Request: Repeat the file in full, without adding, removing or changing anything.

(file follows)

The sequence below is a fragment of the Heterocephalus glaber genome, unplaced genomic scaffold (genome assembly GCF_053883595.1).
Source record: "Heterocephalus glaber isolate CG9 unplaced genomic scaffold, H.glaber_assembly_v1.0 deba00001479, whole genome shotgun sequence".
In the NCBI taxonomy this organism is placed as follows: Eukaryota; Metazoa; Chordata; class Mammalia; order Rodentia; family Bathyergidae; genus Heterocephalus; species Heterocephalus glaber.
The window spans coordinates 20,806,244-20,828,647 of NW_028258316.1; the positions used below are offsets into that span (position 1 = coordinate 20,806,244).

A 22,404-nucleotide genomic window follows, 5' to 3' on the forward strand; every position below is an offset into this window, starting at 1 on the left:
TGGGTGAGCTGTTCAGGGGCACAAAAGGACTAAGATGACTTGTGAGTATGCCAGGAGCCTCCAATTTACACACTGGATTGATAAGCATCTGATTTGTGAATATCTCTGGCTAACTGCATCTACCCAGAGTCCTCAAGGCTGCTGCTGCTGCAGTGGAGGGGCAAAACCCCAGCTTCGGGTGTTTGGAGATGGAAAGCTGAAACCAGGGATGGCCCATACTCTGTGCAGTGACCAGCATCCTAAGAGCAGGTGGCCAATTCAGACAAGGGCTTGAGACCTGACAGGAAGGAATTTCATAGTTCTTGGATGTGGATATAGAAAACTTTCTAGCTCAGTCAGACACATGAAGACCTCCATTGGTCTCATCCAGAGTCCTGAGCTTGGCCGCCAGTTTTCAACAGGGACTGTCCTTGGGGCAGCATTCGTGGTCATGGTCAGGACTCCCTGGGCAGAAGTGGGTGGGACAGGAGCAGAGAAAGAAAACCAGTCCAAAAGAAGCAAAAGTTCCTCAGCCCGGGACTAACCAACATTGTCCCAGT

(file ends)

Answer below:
The sequence below is a fragment of the Heterocephalus glaber genome, unplaced genomic scaffold (genome assembly GCF_053883595.1).
Source record: "Heterocephalus glaber isolate CG9 unplaced genomic scaffold, H.glaber_assembly_v1.0 deba00001479, whole genome shotgun sequence".
In the NCBI taxonomy this organism is placed as follows: Eukaryota; Metazoa; Chordata; class Mammalia; order Rodentia; family Bathyergidae; genus Heterocephalus; species Heterocephalus glaber.
The window spans coordinates 20,806,244-20,828,647 of NW_028258316.1; the positions used below are offsets into that span (position 1 = coordinate 20,806,244).

A 22,404-nucleotide genomic window follows, 5' to 3' on the forward strand; every position below is an offset into this window, starting at 1 on the left:
TGGGTGAGCTGTTCAGGGGCACAAAAGGACTAAGATGACTTGTGAGTATGCCAGGAGCCTCCAATTTACACACTGGATTGATAAGCATCTGATTTGTGAATATCTCTGGCTAACTGCATCTACCCAGAGTCCTCAAGGCTGCTGCTGCTGCAGTGGAGGGGCAAAACCCCAGCTTCGGGTGTTTGGAGATGGAAAGCTGAAACCAGGGATGGCCCATACTCTGTGCAGTGACCAGCATCCTAAGAGCAGGTGGCCAATTCAGACAAGGGCTTGAGACCTGACAGGAAGGAATTTCATAGTTCTTGGATGTGGATATAGAAAACTTTCTAGCTCAGTCAGACACATGAAGACCTCCATTGGTCTCATCCAGAGTCCTGAGCTTGGCCGCCAGTTTTCAACAGGGACTGTCCTTGGGGCAGCATTCGTGGTCATGGTCAGGACTCCCTGGGCAGAAGTGGGTGGGACAGGAGCAGAGAAAGAAAACCAGTCCAAAAGAAGCAAAAGTTCCTCAGCCCGGGACTAACCAACATTGTCCCAGT